Here comes another in the long line of movies featuring a WWE superstar. Boy, I tell you, the floodgates open after The Rock (although now he goes by Dwayne Johnson) proved it was possible to move from wrestling stardom to silver screen stardom. That said, none them have really made the leap successfully since him; however, that is not from a lack of trying. This time around, Randy “The Viper” Orton looks to try his luck in the sequel to a WWE sponsored film in The Condemned 2.
After a botched operation to capture the leader of a gambling ring that ended in tragedy, bounty hunter Will Tanner (Orton) walks away from the bail enforcement life. Having his entire world rocked, Will resigns himself to a quiet life; however, just because he is done with his past doesn’t necessarily mean that his past is done with him. He suddenly finds himself fighting for his life in a deadly game brought forth by an old enemy. To make matters worse, not only is he forced to do battle, he is forced to do battle against his very own team, the same men who accompanied him for years, men who he was willing to put his life in their hands in the past. Now he must stay one step of ahead of the men who know him best, all the while trying to make his way to the man behind the curtain.
A fun thing I like to look out for when watching wrestler-featured movies is the incorporation of their finisher move. I can’t be the only one who does that, so throughout the runtime I was awaiting the RKO with anticipation. I’m not going to reveal my excitement or disappointment, so if you want to know either way, you’ll have to see the movie for yourself. Moving on, here is a movie that made me say “man, if you can’t trust your friends, who can you trust?” This was an excellent plot device that helped drive the story in my opinion, because the audience finds themselves questioning who can be trusted right along with the character. However, in our defense, I like to believe that the audience would have caught on a lot quicker than our lead character.
As far as familiar faces (aside from Orton’s) there was only one, which was Eric Roberts, who played dear old dad. Roberts does all right with his limited screen time, able to illustrate the somewhat overbearing father figure in a short period. He also manages to display empathy and caring for the son having a hard time. In regards to the other’s performance, the only one worth mention is Orton’s, as the rest of cast are mainly part of the killing crew and are one-dimensional in the capacity. Orton does a decent job of moving the story along in my opinion. Like I mentioned earlier, he’s a bit slow on the uptake, but giving the disorienting nature of the situation, I will allow him a pass. Given his background, he was suited for the rough-and-tumble nature of the action. However, there isn’t much of an emotional arc for his role in my opinion. Far be it from me to suggest adding emotion to an action flick; however, just a little time devoted to the effect of having his friends trying to kill him would have gone a long way.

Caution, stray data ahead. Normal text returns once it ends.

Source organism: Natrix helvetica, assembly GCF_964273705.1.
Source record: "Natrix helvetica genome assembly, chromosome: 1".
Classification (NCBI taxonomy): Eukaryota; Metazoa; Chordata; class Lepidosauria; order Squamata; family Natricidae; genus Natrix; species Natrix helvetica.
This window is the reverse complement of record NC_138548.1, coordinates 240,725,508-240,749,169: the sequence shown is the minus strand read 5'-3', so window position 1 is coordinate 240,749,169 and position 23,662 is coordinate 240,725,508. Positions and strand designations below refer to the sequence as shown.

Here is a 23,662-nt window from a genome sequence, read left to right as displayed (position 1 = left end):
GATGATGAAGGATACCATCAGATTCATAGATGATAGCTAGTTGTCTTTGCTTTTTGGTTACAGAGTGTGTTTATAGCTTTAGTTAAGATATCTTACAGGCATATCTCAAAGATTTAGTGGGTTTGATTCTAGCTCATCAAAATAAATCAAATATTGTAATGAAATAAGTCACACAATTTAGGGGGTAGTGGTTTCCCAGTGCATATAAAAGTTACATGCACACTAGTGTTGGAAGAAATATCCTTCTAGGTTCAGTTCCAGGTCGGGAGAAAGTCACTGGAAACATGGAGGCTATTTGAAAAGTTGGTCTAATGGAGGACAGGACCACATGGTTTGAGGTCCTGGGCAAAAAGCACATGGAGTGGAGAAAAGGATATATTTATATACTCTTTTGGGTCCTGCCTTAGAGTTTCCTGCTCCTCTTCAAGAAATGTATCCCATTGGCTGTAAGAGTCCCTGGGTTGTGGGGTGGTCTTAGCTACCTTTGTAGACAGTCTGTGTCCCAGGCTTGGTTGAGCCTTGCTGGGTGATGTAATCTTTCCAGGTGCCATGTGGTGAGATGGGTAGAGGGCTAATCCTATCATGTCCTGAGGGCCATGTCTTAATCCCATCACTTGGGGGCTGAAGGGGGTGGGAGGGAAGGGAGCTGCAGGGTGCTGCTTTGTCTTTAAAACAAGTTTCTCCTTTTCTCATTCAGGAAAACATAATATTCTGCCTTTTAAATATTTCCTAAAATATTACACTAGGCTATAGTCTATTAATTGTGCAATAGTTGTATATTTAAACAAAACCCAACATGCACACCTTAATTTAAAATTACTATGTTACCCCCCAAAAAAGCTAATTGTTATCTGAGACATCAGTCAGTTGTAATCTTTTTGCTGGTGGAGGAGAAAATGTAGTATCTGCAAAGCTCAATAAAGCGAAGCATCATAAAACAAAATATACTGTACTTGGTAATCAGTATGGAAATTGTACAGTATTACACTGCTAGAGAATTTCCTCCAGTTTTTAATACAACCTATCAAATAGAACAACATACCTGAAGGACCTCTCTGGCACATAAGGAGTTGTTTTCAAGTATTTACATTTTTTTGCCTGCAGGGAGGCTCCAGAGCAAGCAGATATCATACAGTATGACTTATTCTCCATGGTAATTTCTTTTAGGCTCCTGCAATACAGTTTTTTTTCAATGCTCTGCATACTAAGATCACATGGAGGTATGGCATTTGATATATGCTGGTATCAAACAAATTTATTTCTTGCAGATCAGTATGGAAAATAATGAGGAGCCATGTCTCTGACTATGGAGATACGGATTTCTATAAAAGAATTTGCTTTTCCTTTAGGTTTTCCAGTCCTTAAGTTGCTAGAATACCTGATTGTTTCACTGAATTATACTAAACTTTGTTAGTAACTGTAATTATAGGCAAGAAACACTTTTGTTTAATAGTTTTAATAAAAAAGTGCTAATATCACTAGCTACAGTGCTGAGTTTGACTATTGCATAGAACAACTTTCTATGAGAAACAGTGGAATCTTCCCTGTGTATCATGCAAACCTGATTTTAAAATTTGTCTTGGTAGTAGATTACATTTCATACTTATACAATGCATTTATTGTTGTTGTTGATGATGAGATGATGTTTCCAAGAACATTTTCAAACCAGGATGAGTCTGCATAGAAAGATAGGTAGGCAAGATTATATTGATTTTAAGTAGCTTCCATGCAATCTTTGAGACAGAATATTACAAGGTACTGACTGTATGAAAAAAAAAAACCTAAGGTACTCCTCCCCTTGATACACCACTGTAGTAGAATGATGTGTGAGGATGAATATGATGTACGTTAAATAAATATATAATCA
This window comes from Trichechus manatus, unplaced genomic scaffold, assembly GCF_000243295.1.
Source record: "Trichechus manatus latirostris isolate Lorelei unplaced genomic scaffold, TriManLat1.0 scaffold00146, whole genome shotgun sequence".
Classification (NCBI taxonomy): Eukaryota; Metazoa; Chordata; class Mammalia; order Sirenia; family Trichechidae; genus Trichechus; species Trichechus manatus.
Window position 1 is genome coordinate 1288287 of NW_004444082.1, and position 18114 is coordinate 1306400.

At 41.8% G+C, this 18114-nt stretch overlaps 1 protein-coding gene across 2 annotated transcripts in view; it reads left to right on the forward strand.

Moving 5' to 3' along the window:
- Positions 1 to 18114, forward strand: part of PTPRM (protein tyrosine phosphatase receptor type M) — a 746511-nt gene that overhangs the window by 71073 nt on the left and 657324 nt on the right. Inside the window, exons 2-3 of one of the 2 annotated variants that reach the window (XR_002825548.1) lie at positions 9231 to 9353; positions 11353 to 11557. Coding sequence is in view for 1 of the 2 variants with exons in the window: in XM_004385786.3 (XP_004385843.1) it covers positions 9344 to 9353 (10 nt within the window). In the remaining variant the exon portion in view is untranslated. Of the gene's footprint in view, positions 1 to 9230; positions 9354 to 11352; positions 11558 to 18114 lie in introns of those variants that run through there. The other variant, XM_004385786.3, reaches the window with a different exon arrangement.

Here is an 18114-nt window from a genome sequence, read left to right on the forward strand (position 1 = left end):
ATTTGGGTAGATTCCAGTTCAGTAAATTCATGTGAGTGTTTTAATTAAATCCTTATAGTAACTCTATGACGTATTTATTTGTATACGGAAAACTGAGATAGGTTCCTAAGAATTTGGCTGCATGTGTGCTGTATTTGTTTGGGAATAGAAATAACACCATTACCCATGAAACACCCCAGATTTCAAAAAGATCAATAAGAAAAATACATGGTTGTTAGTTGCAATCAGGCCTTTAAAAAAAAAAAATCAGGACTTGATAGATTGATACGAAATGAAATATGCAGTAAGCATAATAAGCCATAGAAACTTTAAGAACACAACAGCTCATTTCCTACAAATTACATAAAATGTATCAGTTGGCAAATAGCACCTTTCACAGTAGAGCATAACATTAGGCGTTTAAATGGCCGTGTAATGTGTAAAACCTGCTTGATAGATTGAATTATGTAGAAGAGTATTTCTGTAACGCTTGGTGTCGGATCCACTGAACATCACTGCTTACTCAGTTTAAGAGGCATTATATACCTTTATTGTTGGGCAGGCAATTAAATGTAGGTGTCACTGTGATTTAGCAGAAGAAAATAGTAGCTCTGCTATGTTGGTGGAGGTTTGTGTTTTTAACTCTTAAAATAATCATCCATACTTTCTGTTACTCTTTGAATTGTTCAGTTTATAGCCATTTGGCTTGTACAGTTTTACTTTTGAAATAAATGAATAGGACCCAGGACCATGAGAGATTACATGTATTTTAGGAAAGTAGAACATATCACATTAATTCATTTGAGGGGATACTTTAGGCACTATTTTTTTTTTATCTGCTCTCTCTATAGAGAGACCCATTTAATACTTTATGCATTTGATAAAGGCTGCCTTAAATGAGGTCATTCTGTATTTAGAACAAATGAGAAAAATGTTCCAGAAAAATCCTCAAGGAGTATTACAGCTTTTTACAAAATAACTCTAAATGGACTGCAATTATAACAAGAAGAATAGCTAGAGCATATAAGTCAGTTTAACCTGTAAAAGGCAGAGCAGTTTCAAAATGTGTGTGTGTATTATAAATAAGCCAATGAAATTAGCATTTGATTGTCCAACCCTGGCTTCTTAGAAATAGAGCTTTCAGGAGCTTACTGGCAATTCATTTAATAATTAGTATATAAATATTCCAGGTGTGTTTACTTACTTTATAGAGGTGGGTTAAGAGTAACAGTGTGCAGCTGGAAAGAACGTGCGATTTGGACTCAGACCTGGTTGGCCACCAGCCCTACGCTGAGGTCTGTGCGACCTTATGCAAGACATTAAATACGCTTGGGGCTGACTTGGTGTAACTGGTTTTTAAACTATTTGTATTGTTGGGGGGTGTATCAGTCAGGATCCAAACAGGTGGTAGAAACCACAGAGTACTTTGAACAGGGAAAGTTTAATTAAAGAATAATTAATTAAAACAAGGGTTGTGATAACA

The Condemned 2 is presented in the aspect ratio of 1.78:1. The 1080p image is arrived at with an AVC MPEG-4 codec at an average of 30 mbps. The video was of decent quality overall, although it was not as crisp a picture as I was initially hoping for. The resolution is never out of focus or blurred; however, the picture was simply average in my opinion, nothing to provide an immersive experience or make it jump off screen. To its credit, black levels were good during the few night sequences, providing an adequate amount of shadow. The warmer color palette worked well with the desert setting, although the brightness of blood didn’t pop as it should in my opinion.
The DTS-HD 5.1 master audio track was well suited for the film. Up front there was not much of an immersive feeling; however, the dialog was mixed well with the action sequences. Dialog remained clear and concise during the action without being overblown. Ambient noise was at a minimum during conversation; however, I was able to make out ongoing explosions during the final fight scene. Another good credit to how well balanced the audio is was that sound effects were not as exaggerated as I had anticipated; punches gunshots had more of a realistic pop, which kept the whole ordeal from becoming cartoonish.
Drones Featurette: A brief behind-the-scenes featurette that gives more insight into the unique camera angles utilized in the film. Worth a peek if the constant drone use during the movie had you asking, “Why are they using that drone?”
Fight For Your Life Featurette: Another behind-the-scenes; however, this one is more focused on the production process and the idea for the story. Intercut with interviews with the cast and crew as they explain what drew them to the film.
Now on to the part I’m sure you all want to know about: is it better than the original? It is good; however, I do not believe that it overtook the original, which I’m quite fond of. There wasn’t enough depth in this one in my opinion for it to be considered as better than the first. Again, I know emotion is a dirty word when it comes to action movies; I still maintain that a brief period of reflection on the situation could have done a great deal for the overall story.